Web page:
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Check It Out

Courier Article by Pam Locker
Sunday, September 7, 2003

Authors Return to Childhood to Tell Interesting Stories

When I was a girl, my summer vacations consisted of a couple of weeks visiting my grandparents and aunts in and around the tiny northern Indiana town of Wheatfield. The verdant country life was a welcome relief from the dirty urban streets of Gary and Hammond, Indiana.

My grandmothers introduced my sisters and me to wild blueberries, rhubarb pie, sewing, forest sanctuaries, and sleeping on the porch on hot summer nights.

When I returned several years ago for my grandmother's funeral, Wheatfield seemed shabby and backward, and I wonder if it always was.

Childhood experiences remain with us always, and influence our futures for better or worse. In these biographies, four brave souls explore their early memories.

All Over But the Shoutin by Rick Bragg (Pantheon Books, 1997).

Rick Bragg grew up poor in rural Alabama. His father's alcoholism and desertion made his uneducated mother's sacrifice and love his only hope. She labored in the cotton fields and took in people's laundry to eke out a basic living for her three sons.

Bragg escaped the confines of his childhood through journalism and has used his writing talent to testify to the grinding effects of poverty on himself and others.

This book is the 2003 One Book One Community selection. Book discussion groups are scheduled at various library branches, culminating with a free lecture by Mr. Bragg at the Victory on Thursday, October 2 at 7:30 p.m. Bragg, who recently resigned from the "New York Times," is currently working with Palestine, West Virginia fomer prisoner of war Jessica Lynch on her autobiography.

A Girl Named Zippy: Growing Up Small in Mooreland, Indiana by Haven Kimmel (Doubleday, 2001).

My younger sister Patty is an optimist and I am a pessimist – something that becomes most obvious when we compare our childhoods. We'll remember the same event either affectionately (Patty) or distastefully (me). Rick Bragg and Haven Kimmel likewise view life from two different angles.

Kimmel grew up west of Indianapolis in Mooreland (population 300). Her mother was afraid to leave the house and her father was a gambler, but the two loved each other and stayed together. She may have been poor but she was happy, at least in hindsight.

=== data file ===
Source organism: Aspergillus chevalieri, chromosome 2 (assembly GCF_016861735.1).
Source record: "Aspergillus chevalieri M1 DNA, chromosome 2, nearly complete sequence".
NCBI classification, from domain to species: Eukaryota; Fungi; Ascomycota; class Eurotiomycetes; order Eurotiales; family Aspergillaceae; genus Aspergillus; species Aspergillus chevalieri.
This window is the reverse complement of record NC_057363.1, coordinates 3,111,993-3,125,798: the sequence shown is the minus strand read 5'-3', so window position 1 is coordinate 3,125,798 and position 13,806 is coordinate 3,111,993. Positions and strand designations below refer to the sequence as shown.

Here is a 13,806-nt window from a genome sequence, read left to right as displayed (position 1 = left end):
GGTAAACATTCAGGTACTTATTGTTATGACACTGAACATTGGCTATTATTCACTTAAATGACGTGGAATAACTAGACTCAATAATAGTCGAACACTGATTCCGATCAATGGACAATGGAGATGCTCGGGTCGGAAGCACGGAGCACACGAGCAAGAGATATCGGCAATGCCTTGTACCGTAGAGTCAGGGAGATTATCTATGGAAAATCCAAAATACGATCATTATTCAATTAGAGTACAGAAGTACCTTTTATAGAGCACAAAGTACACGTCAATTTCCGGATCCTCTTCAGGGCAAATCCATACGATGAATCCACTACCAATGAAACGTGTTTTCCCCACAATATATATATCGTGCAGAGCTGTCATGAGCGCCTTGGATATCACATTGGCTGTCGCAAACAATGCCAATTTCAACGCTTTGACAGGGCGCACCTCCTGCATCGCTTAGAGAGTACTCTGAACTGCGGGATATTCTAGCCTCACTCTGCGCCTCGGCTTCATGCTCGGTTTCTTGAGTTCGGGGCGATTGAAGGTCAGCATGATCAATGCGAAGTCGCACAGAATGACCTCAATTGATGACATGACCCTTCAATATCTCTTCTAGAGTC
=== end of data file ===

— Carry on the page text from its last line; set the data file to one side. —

Kimmel, unlike Bragg, views her childhood through magical glasses that make potentially painful events simply curious and picturesque. This same attitude is evident in her highly regarded and poignant novel "The Solace of Leaving Early." Perhaps her seminary studies at Earlham School of Religion affected her outlook.

What Becomes of the Brokenhearted: a Memoir by E. Lynn Harris (Doubleday, 2003).

Harris has written eight best-selling novels featuring upwardly mobile African American characters. Here he tells how he has survived a triple whammy – being poor, black, and gay – in a life very different from that depicted in his fiction.

Harris grew up in Little Rock, Arkansas, in a single-parent family headed by a mother who worked long hours at the local AT&T factory. At the University of Arkansas he became president of his fraternity as well as the school's first black yearbook editor and first male black Razorbacks cheerleader. After graduating with honors in journalism, he mined gold as a salesman for IBM, HP and AT&T for thirteen years before quitting to write and self-publish his first novel.

Despite all his success, Harris, like Bragg, views buying his mother a nice house as one of his greatest accomplishments.

Wildcard Quilt: Taking a Chance on Home by Janisse Ray (Milkweed Editions, 2003).

Seventeen years after leaving behind a family "proud, fervently religious…marred by lunacy, suspicious…doomed to isolation," Ray moved back to her family's southern Georgia farm to reconnect to her roots. Having become a naturalist and environmental activist while living in rural communities in Florida and Montana, Ray wanted to revive the same spirit in her own backyard.

Immerse yourself in longleaf pine forests teeming with life in this beautifully constructed and pieced together narrative of finding oneself. Ray's first book, Ecology of a Cracker Childhood won several prestigious awards and was selected by the Georgia Center of the Book as the book every Georgian should read.

Pam Locker is a librarian with the Evansville-Vanderburgh Public Library. The opinions expressed in this column are personal and do not reflect policies or official recommendations of EVPL.